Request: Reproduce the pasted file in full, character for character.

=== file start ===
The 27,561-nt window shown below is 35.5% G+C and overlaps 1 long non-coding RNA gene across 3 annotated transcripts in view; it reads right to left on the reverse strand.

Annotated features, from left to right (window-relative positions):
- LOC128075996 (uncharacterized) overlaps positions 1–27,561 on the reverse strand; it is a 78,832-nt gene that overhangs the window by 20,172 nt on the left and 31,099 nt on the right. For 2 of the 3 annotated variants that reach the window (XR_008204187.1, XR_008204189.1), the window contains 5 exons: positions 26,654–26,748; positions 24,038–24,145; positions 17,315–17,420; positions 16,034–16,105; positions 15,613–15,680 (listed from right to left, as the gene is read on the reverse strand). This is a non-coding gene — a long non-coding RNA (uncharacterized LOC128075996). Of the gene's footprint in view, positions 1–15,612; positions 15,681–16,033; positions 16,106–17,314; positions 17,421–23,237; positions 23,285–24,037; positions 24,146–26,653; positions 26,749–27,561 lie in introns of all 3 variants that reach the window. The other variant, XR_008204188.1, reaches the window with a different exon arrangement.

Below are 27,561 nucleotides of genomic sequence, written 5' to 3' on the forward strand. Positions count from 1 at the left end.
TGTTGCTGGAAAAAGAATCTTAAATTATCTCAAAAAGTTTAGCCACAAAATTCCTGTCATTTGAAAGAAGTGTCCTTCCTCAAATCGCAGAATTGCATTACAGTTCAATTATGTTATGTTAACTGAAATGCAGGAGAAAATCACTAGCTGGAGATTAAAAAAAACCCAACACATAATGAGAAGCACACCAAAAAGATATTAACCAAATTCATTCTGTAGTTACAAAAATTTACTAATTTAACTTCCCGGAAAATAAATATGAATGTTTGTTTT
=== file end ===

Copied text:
The 27,561-nt window shown below is 35.5% G+C and overlaps 1 long non-coding RNA gene across 3 annotated transcripts in view; it reads right to left on the reverse strand.

Annotated features, from left to right (window-relative positions):
- LOC128075996 (uncharacterized) overlaps positions 1–27,561 on the reverse strand; it is a 78,832-nt gene that overhangs the window by 20,172 nt on the left and 31,099 nt on the right. For 2 of the 3 annotated variants that reach the window (XR_008204187.1, XR_008204189.1), the window contains 5 exons: positions 26,654–26,748; positions 24,038–24,145; positions 17,315–17,420; positions 16,034–16,105; positions 15,613–15,680 (listed from right to left, as the gene is read on the reverse strand). This is a non-coding gene — a long non-coding RNA (uncharacterized LOC128075996). Of the gene's footprint in view, positions 1–15,612; positions 15,681–16,033; positions 16,106–17,314; positions 17,421–23,237; positions 23,285–24,037; positions 24,146–26,653; positions 26,749–27,561 lie in introns of all 3 variants that reach the window. The other variant, XR_008204188.1, reaches the window with a different exon arrangement.

Below are 27,561 nucleotides of genomic sequence, written 5' to 3' on the forward strand. Positions count from 1 at the left end.
TGTTGCTGGAAAAAGAATCTTAAATTATCTCAAAAAGTTTAGCCACAAAATTCCTGTCATTTGAAAGAAGTGTCCTTCCTCAAATCGCAGAATTGCATTACAGTTCAATTATGTTATGTTAACTGAAATGCAGGAGAAAATCACTAGCTGGAGATTAAAAAAAACCCAACACATAATGAGAAGCACACCAAAAAGATATTAACCAAATTCATTCTGTAGTTACAAAAATTTACTAATTTAACTTCCCGGAAAATAAATATGAATGTTTGTTTT